Tuesday, January 21, 2014

Mobile Healthcare Brings Doctors To Children

Sponsored post via PostJoint




"The Big Blue Bus" is sweeping the nation, now being seen in 16 states and the District of Columbia.  This mobile healthcare program began in New York City and now brings quality medical care to children in need.  Helping mostly homeless and uninsured children, the program has been a lifesaver to many in need.  As the homeless population in the United States continues to grow, services like this are in high demand.  In the Bronx alone more than 22,000 children sleep in shelters every night.
Sponsored by the Children's Health Fund "The Big Blue Bus" services the basic health needs of these children.  The "emergency clinic on wheels" goes where it is needed and has helped victims of natural disasters such as Hurricane Katrina and Super Storm Sandy.  With a fleet of more than 50 busses, the group has become a reliable resource in the fight against low-income healthcare issues.



But this program isn't the only one making a difference in lives.  In Bluefield, VA a similar service focuses on the needs of the rural community, taking "house-calls" to a whole new level.  Similar to the urban program, these mobile clinics face a different issue in the rural landscape, namely finding a location to setup that is on level ground and has access to electricity.  Backed by the Beckley VA Hospital, the service focuses first on the needs of our nation's veterans.  The men and women who have served in the armed forces are often one of the most overlooked groups in need of medical attention.  “We’re excited about bringing this mobile clinic here,” said Brian Nimmo, Associate Director. “We want a waiting list,” he said in reference to when the mobile clinic starts serving veterans. “We want this to be as well used — as any other VA clinic.”  The $360,000 mobile health clinic features two examination rooms, a restroom and an expandable portion which increases the space available to provide services and for patients to wait.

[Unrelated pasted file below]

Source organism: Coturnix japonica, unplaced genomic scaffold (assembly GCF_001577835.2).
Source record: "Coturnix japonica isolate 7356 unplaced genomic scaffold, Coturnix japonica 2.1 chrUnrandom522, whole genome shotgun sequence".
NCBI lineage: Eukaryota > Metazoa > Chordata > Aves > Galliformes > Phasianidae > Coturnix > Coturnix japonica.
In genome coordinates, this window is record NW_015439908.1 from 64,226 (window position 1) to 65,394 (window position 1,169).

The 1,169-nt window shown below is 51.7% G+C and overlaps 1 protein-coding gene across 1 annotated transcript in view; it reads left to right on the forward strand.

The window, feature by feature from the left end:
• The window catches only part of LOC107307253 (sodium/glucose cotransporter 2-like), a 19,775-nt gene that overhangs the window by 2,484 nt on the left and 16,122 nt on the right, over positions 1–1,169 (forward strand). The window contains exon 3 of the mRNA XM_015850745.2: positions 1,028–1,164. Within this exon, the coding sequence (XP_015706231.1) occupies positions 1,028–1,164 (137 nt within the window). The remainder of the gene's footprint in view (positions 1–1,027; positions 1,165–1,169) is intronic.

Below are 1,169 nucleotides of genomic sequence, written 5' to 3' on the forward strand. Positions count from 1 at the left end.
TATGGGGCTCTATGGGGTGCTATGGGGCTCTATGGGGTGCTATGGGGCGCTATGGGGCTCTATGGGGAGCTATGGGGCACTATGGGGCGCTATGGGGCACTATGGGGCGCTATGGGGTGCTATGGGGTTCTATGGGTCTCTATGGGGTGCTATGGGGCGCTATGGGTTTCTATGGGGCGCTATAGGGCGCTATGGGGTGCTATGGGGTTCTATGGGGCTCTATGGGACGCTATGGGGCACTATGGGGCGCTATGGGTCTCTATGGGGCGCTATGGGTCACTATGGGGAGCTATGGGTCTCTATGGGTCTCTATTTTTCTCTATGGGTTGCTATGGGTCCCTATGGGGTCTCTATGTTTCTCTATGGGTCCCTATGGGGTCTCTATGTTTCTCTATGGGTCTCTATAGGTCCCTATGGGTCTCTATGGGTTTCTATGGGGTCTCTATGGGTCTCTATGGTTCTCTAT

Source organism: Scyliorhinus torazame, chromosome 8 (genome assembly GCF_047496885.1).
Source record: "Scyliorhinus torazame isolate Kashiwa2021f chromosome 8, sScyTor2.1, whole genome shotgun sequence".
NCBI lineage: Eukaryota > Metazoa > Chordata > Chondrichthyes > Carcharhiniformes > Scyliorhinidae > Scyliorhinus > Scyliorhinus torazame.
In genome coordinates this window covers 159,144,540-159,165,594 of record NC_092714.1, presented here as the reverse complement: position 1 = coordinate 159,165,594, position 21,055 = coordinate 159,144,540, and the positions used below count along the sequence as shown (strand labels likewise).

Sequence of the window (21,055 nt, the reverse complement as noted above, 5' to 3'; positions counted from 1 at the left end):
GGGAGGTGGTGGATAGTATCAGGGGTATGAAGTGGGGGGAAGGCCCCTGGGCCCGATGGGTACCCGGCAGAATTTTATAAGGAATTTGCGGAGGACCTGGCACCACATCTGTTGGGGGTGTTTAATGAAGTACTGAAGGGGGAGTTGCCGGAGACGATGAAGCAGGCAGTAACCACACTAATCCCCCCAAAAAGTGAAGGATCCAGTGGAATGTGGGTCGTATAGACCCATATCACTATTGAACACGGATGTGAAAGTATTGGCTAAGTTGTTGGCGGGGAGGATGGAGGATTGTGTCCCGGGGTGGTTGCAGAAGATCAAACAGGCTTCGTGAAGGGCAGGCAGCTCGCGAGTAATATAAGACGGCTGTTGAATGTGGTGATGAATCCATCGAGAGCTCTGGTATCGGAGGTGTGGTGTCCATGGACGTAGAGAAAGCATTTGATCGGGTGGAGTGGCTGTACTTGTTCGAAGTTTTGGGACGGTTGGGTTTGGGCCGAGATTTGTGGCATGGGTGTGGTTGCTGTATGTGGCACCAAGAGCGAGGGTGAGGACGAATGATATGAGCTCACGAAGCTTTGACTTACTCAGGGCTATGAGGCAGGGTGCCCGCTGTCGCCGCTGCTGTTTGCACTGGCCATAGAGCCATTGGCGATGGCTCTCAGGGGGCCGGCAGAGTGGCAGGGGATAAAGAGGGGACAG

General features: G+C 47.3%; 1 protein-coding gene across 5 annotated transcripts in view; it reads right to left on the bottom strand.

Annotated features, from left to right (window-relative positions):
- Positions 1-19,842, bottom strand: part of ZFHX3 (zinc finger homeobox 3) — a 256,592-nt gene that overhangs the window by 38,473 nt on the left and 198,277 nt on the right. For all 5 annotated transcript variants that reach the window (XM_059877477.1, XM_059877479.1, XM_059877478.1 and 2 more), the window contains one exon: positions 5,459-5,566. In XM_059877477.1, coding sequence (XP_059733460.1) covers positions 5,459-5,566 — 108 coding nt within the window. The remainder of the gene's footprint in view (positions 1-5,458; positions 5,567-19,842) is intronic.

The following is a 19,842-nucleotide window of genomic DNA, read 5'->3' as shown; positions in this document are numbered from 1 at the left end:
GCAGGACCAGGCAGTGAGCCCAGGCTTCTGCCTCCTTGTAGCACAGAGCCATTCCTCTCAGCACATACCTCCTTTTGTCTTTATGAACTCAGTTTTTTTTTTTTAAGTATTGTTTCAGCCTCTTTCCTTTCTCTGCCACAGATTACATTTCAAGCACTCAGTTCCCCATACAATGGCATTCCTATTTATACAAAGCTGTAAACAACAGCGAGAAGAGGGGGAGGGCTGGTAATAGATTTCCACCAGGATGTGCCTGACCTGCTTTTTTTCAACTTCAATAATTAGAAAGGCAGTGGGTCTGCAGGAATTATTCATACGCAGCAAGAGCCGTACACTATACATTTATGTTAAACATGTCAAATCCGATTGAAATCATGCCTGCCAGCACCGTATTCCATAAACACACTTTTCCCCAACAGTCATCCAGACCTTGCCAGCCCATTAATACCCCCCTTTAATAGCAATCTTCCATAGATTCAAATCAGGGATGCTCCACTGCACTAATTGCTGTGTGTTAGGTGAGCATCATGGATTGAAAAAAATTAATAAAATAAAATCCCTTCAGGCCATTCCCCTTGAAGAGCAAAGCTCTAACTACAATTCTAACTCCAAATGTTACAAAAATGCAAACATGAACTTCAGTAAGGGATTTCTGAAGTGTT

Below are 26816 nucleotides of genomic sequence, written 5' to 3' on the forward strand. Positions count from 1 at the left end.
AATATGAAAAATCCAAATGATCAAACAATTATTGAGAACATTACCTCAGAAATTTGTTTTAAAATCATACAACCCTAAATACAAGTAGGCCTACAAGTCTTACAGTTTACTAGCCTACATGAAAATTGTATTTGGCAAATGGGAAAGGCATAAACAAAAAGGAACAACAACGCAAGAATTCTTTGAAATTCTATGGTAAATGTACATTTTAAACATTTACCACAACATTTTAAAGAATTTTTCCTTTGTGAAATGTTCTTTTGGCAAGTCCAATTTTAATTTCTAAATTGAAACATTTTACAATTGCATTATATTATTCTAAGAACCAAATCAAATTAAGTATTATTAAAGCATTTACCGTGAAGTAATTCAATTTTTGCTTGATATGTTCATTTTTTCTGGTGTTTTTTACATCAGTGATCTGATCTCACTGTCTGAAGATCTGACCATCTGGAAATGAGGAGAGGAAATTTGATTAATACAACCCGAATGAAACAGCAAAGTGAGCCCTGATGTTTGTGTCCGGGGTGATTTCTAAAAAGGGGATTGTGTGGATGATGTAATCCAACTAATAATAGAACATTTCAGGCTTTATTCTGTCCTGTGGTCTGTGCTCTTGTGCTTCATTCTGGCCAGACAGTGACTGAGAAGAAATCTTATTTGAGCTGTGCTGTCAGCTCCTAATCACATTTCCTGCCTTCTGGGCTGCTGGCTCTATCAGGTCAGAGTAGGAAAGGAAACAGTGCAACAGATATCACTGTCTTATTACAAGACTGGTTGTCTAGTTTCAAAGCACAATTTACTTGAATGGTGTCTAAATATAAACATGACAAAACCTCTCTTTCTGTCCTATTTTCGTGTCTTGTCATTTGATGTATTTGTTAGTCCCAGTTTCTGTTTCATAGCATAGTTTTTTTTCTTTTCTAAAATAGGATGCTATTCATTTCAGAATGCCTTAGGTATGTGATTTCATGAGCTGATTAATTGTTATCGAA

Creative uses of talent, resources and finances help bring critical services to areas where they are needed the most.  The mobile clinics are just one example.  In cities across the country Express Walk-In Clinics are popping up like freshly planted corn.  These centers are "more than a doctor's office, less than an emergency room" and provide basic health services outside normal business hours.  If a child becomes ill late at night or a teen falls and sprains their ankle, these urgent care clinics are available to help when other facilities are closed.  "We wanted to avoid the cost of taking our son to the emergency room  when it really wasn't an emergency," said Shirley McClain, Jacksonville resident. "With the urgent care clinic we were able to get him treated without the huge expense."
The key here is for those in the medical industry to continue to make new breakthroughs, leverage technology and find creative solutions to the problems facing Americans today.  With the Affordable Care Act making changes on the insurance side, it's a prime time to develop new ways to solve age-old problems.





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